By Jane Elliott
Health reporter, BBC News
The London bombings of 2005, which left 56 dead and 800 injured, shocked a group of graduates so much that they decided to invent a device to save lives.
The device is designed for lay people
The team of four - Philip Greer, Graeme Davies, Chris Huntley and Lisa Stroux - were all students at the Royal College of Art when they came up with the inspiration for the "Tongue Sucker" to aid breathing.
"All of us lived in London and thought that there might be something that could be done following the bombings," explained 26-year-old graduate Lisa.
"We talked to the paramedics involved, the doctors and the nurses and emergency services about it. They said that one of the problems of a disaster of this scale is getting trained people to the site - in London that can take up to 12 minutes or even longer.
First aid device
"Once you get there one of the first things you do is to open the airway or check that the unconscious patient is breathing, so this is why we wanted to design something that could be used by bystanders."
Now their design has been given an accolade and £68,000 by the Danish government.
The team are going to use the cash to develop a prototype and get it into hospitals for clinical trials.
Experts stressed that the device would need thorough testing before it could be put into use.
The idea was to make them as available to as many people as possible, first aid kits, taxis, trains the underground
The Tongue Sucker is a small plastic chamber with a bulb-shaped air reservoir which allows untrained bystanders at the scene of an emergency to keep the airway of an unconscious person open.
You squeeze the bulb, place it over the tongue of the injured person and release.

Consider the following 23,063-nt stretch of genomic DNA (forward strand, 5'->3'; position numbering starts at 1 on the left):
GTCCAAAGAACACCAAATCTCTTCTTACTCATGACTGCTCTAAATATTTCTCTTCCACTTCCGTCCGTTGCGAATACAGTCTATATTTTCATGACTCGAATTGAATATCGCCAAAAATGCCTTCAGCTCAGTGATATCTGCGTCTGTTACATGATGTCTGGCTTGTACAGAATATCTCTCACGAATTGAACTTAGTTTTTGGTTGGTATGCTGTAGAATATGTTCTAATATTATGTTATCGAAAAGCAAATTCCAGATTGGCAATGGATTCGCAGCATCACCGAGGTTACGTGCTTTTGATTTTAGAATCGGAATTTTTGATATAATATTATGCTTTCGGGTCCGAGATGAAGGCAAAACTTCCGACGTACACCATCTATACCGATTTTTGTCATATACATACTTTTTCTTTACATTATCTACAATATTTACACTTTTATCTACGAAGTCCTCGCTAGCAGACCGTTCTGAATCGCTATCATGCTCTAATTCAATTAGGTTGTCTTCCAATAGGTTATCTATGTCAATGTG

Suction then draws the tongue off the back of the throat, creating a small but vital gap to allow the unconscious person to breathe.
Once in place, the first-aider is free to perform CPR (cardiopulmonary resuscitation), call for help or assist other casualties. In addition, the brightly coloured bulb signals to arriving paramedics which casualties have been treated.
Getting airways open
It is estimated that about 250,000 people in the UK become unconscious every year, and without their airway being cleared they can die or suffer severe brain damage.
Lisa is convinced their idea will help prevent deaths.
"We have proven the concept, that it works, but just with manikins and ourselves and other people available to us - all conscious," she said.
"The idea was to make them available to as many people as possible - first aid kits, taxis, trains, the Underground, etc."
The Danish government gives five "Index" awards each year to designs around the globe that it feels have done the most to improve lives.
The 11-strong jury were particularly impressed by the Tongue Sucker, which they praised for its simplicity, low cost and low-tech design.
Designers have scooped top award
Dr James Kinross, of St. Mary's Hospital, London, who has seen the device and advised the students, said the Tongue Sucker was very effective and could be a vital tool in helping open an unconscious person's airways.
"If you are the first on the scene it could be very difficult to open the airways."
But Dr Meng Aw-Yong, medical adviser at St John Ambulance, said the device would need careful checking before being put into use.
"In an unconscious patient it is vital to check that their airway is open and this can be achieved, without any equipment, by the simple manoeuvre of lifting the chin and tilting the head back to raise the tongue off the back of the throat.
"We understand that some people are nervous about approaching casualties.
"Research shows that the fear is of performing mouth-to-mouth resuscitation and it is not presently clear how this device will help. In fact there are potential pitfalls with introducing devices into an unconscious person's mouth. We hope clinical evaluation will determine the Tongue Sucker's effectiveness.
"There is no substitute for knowing simple first aid procedures. Going on a first aid course can equip you with the knowledge and confidence to deal with many emergency situations."